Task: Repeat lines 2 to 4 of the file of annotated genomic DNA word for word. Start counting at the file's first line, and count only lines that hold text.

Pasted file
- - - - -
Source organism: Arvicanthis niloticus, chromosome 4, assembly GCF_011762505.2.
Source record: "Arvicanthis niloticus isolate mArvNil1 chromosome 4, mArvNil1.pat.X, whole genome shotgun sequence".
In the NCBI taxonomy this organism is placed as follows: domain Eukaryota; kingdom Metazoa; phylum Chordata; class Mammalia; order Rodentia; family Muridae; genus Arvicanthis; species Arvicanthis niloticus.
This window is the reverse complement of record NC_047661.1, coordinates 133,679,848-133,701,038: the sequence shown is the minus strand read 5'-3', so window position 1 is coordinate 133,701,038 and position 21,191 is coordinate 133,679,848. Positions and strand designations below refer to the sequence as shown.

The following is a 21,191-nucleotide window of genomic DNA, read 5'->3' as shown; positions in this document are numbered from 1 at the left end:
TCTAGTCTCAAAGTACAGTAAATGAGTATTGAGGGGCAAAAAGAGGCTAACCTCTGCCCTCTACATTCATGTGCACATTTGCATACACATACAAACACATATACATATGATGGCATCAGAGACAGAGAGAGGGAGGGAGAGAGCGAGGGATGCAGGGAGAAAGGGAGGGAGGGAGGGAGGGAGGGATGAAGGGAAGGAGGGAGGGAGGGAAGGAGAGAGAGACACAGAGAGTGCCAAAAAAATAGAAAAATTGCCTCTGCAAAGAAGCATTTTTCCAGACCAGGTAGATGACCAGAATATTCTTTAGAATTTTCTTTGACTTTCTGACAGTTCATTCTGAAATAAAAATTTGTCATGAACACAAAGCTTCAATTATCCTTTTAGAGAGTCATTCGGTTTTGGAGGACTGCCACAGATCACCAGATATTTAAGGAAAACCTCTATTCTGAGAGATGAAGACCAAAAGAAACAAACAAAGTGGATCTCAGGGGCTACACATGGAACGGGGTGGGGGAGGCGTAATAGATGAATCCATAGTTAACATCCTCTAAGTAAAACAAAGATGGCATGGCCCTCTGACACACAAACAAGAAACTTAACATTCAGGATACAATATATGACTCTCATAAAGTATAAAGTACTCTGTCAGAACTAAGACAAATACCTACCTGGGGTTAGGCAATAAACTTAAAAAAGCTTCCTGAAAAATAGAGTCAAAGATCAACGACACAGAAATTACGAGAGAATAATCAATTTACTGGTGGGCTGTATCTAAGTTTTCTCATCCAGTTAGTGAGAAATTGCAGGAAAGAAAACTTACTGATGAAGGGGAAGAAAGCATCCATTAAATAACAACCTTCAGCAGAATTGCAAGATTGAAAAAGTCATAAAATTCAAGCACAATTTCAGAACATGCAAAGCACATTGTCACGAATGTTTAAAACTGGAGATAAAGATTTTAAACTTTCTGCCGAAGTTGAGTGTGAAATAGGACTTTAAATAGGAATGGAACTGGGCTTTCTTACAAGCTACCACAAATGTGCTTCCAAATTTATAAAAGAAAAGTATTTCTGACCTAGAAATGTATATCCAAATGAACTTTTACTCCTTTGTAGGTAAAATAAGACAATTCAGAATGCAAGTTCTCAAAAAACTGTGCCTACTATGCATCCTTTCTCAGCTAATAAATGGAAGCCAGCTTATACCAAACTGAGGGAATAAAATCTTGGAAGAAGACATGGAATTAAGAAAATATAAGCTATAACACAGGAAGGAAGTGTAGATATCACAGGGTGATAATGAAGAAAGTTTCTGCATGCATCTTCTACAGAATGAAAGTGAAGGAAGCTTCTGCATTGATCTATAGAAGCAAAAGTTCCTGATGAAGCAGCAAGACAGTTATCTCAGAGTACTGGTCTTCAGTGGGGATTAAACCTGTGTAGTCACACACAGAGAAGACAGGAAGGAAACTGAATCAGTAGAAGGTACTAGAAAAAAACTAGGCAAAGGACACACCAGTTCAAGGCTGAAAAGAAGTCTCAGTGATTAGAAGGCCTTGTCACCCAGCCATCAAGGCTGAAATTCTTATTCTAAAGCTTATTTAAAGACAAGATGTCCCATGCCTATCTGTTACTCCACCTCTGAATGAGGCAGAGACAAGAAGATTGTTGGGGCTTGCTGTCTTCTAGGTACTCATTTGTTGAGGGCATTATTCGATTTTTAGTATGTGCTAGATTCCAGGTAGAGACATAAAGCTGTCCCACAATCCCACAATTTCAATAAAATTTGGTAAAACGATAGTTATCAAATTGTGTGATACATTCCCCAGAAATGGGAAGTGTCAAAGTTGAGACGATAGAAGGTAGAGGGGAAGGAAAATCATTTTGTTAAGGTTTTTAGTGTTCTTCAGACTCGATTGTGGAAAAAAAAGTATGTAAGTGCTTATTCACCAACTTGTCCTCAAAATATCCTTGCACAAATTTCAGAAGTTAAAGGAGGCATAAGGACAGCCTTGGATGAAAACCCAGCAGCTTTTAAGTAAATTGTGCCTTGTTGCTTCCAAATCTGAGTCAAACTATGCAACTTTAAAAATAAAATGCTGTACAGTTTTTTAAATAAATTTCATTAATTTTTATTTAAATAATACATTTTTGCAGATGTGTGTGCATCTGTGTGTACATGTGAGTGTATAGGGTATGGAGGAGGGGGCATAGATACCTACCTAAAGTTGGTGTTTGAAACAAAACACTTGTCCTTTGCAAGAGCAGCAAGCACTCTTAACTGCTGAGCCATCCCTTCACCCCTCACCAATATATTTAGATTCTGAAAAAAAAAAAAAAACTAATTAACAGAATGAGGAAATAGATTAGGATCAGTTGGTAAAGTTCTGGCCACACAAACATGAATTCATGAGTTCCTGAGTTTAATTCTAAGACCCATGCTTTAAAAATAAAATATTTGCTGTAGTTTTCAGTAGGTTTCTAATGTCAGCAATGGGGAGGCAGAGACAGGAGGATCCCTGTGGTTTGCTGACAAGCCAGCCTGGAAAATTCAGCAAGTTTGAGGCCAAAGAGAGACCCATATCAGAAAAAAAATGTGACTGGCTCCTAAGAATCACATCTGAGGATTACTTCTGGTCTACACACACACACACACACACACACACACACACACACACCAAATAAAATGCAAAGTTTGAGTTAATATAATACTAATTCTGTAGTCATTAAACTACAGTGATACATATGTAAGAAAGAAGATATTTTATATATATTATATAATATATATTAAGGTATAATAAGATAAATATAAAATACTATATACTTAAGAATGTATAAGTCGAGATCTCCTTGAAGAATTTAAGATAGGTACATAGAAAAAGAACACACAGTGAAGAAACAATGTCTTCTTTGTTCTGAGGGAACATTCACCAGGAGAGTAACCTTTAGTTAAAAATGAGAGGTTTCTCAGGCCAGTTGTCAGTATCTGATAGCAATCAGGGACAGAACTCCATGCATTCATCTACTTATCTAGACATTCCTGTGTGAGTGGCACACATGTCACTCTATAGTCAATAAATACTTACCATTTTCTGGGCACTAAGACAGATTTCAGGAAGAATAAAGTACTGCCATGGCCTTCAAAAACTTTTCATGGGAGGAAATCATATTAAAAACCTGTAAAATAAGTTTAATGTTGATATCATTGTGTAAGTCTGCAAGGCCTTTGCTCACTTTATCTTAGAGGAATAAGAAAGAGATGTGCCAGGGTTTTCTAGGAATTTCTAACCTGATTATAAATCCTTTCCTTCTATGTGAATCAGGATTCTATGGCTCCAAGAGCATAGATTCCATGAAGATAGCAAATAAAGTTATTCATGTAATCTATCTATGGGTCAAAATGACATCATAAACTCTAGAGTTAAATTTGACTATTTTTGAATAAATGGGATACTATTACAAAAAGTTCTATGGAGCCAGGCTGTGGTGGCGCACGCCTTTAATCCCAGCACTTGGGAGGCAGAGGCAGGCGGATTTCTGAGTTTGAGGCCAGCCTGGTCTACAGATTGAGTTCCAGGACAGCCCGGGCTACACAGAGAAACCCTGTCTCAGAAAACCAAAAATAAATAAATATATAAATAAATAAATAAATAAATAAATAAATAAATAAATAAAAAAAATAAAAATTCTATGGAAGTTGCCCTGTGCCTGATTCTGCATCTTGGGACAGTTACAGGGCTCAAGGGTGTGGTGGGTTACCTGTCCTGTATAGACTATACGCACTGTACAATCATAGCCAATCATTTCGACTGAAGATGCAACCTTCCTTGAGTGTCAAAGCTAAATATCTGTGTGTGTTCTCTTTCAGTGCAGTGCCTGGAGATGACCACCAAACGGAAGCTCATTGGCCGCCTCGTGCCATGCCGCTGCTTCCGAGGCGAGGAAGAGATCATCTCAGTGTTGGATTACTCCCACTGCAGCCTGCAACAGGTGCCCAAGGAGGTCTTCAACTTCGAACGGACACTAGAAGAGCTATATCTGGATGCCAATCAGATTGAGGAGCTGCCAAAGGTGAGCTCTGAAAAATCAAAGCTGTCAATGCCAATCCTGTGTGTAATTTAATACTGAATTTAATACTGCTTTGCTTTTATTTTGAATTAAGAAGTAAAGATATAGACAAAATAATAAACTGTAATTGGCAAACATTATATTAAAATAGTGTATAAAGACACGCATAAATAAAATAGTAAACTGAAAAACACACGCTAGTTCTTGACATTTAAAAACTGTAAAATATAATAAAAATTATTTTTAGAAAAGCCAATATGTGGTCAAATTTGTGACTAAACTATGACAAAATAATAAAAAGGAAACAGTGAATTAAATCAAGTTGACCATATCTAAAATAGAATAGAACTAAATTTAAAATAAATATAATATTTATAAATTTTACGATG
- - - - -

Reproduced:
Source record: "Arvicanthis niloticus isolate mArvNil1 chromosome 4, mArvNil1.pat.X, whole genome shotgun sequence".
In the NCBI taxonomy this organism is placed as follows: domain Eukaryota; kingdom Metazoa; phylum Chordata; class Mammalia; order Rodentia; family Muridae; genus Arvicanthis; species Arvicanthis niloticus.
This window is the reverse complement of record NC_047661.1, coordinates 133,679,848-133,701,038: the sequence shown is the minus strand read 5'-3', so window position 1 is coordinate 133,701,038 and position 21,191 is coordinate 133,679,848. Positions and strand designations below refer to the sequence as shown.